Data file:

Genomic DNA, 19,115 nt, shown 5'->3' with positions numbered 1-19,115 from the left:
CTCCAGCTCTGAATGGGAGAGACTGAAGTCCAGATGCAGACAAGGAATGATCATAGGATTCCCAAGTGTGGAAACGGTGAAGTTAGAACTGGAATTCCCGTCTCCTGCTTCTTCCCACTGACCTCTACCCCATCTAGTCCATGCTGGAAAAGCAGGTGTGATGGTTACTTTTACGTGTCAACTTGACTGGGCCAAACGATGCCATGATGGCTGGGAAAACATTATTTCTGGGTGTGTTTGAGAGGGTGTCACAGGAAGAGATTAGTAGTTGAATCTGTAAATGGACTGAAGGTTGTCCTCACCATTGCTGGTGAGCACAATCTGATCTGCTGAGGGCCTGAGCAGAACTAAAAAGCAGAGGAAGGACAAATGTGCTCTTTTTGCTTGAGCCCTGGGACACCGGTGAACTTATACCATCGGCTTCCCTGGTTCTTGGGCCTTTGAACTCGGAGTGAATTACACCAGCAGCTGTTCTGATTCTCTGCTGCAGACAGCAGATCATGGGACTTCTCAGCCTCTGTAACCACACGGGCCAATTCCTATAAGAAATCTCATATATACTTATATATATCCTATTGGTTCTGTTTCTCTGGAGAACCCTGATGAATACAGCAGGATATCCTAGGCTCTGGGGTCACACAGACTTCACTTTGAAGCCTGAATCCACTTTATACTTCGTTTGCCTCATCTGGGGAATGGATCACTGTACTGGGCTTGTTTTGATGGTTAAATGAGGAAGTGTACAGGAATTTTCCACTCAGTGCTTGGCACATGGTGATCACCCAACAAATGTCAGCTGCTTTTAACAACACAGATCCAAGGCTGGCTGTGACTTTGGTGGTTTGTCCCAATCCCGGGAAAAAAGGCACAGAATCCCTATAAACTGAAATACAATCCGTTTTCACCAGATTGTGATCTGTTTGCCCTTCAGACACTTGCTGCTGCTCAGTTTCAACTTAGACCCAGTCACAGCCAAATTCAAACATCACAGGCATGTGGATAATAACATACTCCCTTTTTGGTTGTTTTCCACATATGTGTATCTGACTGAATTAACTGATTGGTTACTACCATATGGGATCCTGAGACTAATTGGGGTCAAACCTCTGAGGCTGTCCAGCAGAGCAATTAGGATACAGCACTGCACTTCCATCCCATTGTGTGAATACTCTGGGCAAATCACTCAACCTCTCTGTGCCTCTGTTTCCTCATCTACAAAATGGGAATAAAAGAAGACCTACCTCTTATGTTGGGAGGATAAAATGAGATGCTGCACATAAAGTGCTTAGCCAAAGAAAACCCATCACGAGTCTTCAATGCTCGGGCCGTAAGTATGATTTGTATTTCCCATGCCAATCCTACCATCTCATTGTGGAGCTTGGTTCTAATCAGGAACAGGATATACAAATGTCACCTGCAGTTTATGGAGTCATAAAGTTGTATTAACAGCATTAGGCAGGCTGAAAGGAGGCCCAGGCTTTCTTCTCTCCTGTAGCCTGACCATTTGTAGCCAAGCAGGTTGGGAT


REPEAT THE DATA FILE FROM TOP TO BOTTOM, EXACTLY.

Genomic DNA, 19,115 nt, shown 5'->3' with positions numbered 1-19,115 from the left:
CTCCAGCTCTGAATGGGAGAGACTGAAGTCCAGATGCAGACAAGGAATGATCATAGGATTCCCAAGTGTGGAAACGGTGAAGTTAGAACTGGAATTCCCGTCTCCTGCTTCTTCCCACTGACCTCTACCCCATCTAGTCCATGCTGGAAAAGCAGGTGTGATGGTTACTTTTACGTGTCAACTTGACTGGGCCAAACGATGCCATGATGGCTGGGAAAACATTATTTCTGGGTGTGTTTGAGAGGGTGTCACAGGAAGAGATTAGTAGTTGAATCTGTAAATGGACTGAAGGTTGTCCTCACCATTGCTGGTGAGCACAATCTGATCTGCTGAGGGCCTGAGCAGAACTAAAAAGCAGAGGAAGGACAAATGTGCTCTTTTTGCTTGAGCCCTGGGACACCGGTGAACTTATACCATCGGCTTCCCTGGTTCTTGGGCCTTTGAACTCGGAGTGAATTACACCAGCAGCTGTTCTGATTCTCTGCTGCAGACAGCAGATCATGGGACTTCTCAGCCTCTGTAACCACACGGGCCAATTCCTATAAGAAATCTCATATATACTTATATATATCCTATTGGTTCTGTTTCTCTGGAGAACCCTGATGAATACAGCAGGATATCCTAGGCTCTGGGGTCACACAGACTTCACTTTGAAGCCTGAATCCACTTTATACTTCGTTTGCCTCATCTGGGGAATGGATCACTGTACTGGGCTTGTTTTGATGGTTAAATGAGGAAGTGTACAGGAATTTTCCACTCAGTGCTTGGCACATGGTGATCACCCAACAAATGTCAGCTGCTTTTAACAACACAGATCCAAGGCTGGCTGTGACTTTGGTGGTTTGTCCCAATCCCGGGAAAAAAGGCACAGAATCCCTATAAACTGAAATACAATCCGTTTTCACCAGATTGTGATCTGTTTGCCCTTCAGACACTTGCTGCTGCTCAGTTTCAACTTAGACCCAGTCACAGCCAAATTCAAACATCACAGGCATGTGGATAATAACATACTCCCTTTTTGGTTGTTTTCCACATATGTGTATCTGACTGAATTAACTGATTGGTTACTACCATATGGGATCCTGAGACTAATTGGGGTCAAACCTCTGAGGCTGTCCAGCAGAGCAATTAGGATACAGCACTGCACTTCCATCCCATTGTGTGAATACTCTGGGCAAATCACTCAACCTCTCTGTGCCTCTGTTTCCTCATCTACAAAATGGGAATAAAAGAAGACCTACCTCTTATGTTGGGAGGATAAAATGAGATGCTGCACATAAAGTGCTTAGCCAAAGAAAACCCATCACGAGTCTTCAATGCTCGGGCCGTAAGTATGATTTGTATTTCCCATGCCAATCCTACCATCTCATTGTGGAGCTTGGTTCTAATCAGGAACAGGATATACAAATGTCACCTGCAGTTTATGGAGTCATAAAGTTGTATTAACAGCATTAGGCAGGCTGAAAGGAGGCCCAGGCTTTCTTCTCTCCTGTAGCCTGACCATTTGTAGCCAAGCAGGTTGGGAT